Back in Session

This week the Texas Legislature gaveled in the 83rd Legislative Session and higher education will be one of the top agenda items discussed, debated and legislated during this Session. Cost, accessibility and quality are all topics of discussion, as well as the potential appointment of 16 regents to Texas university systems. Texas, of course, isn’t the only state where higher education is a hot topic. The American Association of State Colleges and Universities this week issued a report on the “Top 10 Higher Education State Policy Issues for 2013.” The full report can be viewed here, but the issues range from state support to college readiness and online education. Many of these same issues continue to dominate discussions in Texas. The Coalition will continue to be a thoughtful voice in any debate on higher education as we have since our inception in June of 2011. We believe in the critical importance of both teaching and research, we promote quality in higher education, and we support university leaders who have demonstrated their commitment to a culture of excellence and continual innovation. We also support the efforts of those universities that are working to achieve Tier One status, which would bring additional research and development capabilities, and create jobs and economic opportunity throughout Texas. This legislative session we will champion those efforts to improve quality education for Texas students and criticize any so-called “reforms” that will undermine the quality and integrity of our universities, especially our Tier One institutions.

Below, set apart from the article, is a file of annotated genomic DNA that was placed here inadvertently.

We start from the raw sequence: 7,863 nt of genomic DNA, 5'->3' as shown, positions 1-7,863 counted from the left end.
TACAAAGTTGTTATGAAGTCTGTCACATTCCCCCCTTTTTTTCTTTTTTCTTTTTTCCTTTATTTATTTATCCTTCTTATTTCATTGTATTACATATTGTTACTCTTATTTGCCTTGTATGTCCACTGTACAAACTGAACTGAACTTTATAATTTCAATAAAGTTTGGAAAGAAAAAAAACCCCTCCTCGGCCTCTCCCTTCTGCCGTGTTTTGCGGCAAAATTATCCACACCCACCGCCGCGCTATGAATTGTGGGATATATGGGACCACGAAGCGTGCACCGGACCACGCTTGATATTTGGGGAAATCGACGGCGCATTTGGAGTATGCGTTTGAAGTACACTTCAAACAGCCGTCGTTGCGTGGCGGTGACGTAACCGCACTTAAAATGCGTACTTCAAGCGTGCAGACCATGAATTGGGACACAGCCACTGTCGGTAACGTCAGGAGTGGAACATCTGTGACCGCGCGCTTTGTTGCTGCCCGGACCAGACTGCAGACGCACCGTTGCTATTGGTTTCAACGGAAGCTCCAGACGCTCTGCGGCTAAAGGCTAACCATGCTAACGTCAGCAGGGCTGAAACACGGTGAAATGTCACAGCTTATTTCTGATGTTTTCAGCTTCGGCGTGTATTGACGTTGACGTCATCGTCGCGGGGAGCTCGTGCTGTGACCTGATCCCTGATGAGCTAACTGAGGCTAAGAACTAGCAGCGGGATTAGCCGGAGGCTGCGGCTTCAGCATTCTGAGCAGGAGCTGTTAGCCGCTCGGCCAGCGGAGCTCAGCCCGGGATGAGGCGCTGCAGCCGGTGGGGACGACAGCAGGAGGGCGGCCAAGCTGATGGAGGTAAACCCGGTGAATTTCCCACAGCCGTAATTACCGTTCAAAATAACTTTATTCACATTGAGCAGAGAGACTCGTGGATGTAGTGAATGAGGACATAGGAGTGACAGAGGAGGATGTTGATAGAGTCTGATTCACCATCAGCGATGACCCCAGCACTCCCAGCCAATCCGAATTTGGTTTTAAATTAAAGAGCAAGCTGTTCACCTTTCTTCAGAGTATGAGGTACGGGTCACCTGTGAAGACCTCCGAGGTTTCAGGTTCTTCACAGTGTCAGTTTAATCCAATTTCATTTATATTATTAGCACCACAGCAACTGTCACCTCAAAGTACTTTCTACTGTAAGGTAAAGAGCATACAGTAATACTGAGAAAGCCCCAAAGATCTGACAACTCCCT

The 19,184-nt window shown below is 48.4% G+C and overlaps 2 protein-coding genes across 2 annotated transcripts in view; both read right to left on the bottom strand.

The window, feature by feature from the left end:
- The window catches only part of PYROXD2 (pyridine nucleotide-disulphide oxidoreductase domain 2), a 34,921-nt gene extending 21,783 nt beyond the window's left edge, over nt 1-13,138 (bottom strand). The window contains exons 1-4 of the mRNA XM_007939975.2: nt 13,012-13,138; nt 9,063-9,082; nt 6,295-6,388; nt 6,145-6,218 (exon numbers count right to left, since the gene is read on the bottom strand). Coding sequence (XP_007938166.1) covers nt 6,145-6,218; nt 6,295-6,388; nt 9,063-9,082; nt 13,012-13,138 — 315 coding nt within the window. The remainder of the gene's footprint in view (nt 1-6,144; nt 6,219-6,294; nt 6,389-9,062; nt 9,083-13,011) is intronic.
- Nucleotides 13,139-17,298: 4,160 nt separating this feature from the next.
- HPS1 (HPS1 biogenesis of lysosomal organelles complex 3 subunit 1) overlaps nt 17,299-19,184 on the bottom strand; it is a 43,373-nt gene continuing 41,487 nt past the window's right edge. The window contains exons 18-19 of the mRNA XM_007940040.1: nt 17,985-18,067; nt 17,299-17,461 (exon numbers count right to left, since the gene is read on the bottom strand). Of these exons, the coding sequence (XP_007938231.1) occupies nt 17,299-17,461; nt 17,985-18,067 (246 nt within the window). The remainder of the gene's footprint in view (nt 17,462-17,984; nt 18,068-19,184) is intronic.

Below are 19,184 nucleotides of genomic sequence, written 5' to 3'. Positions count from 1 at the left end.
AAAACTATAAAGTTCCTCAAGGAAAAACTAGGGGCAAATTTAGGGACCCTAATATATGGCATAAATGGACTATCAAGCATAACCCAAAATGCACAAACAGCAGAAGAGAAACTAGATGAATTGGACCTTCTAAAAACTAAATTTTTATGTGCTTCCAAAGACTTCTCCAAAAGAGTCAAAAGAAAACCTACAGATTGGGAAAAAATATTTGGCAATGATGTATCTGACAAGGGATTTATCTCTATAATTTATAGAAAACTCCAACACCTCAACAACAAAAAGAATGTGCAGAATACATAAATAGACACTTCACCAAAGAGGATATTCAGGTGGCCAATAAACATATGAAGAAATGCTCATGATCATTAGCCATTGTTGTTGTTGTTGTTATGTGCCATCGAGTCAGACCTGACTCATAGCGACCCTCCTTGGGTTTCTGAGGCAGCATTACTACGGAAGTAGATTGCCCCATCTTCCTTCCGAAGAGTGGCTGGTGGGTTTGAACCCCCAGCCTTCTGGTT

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  • Texas A&M plans to save $130 million through recommended changes

    An administrative review of Texas A&M University conducted by the school's Leadership Steering Committee and carried out by a London-headquartered firm has identified more than $130 million in total funds available to be reallocated back into the university between 2015 and 2019. According to the LSC report, the savings will free up more than $13 million in annual recurring funds and almost $3.5 million in one-time funds for reinvestment into the university's main campus, Health Science Center and Galveston campus.
    Interim President Mark A. Hussey appointed the six-person leadership committee, chaired by Associate Provost for Strategic Planning Jose Luis Bermudez, in May to evaluate the comprehensive review commissioned by Chancellor John Sharp and carried out by PricewaterhouseCoopers. Hussey stated in an email to A&M faculty and staff Wednesday that he accepted all recommendations made by the committee and will begin implementing them in the coming weeks.
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  • UT-Austin will admit larger ratio of top students

    Beginning in fall 2016, the University of Texas at Austin will automatically admit applicants in the top 8 percent of their graduating classes. For the past two years, those in the top 7 percent have been guaranteed admission. UT-Austin President Bill Powers confirmed the 8 percent automatic admission in a Sept. 9 letter to Texas Education Agency Commissioner Michael Williams and various lawmakers.
    Of the 12,379 high school admits into the 2014 freshman class, 8,979 were automatically admitted, according to estimates UT-Austin released to the Houston Chronicle. University staff could not estimate how many additional top students would be admitted in 2016. “We do anticipate a larger number of auto-admits when that change goes into effect in 2016, though there is no specific estimate,” said UT-Austin Director of Media Outreach J.B. Bird.
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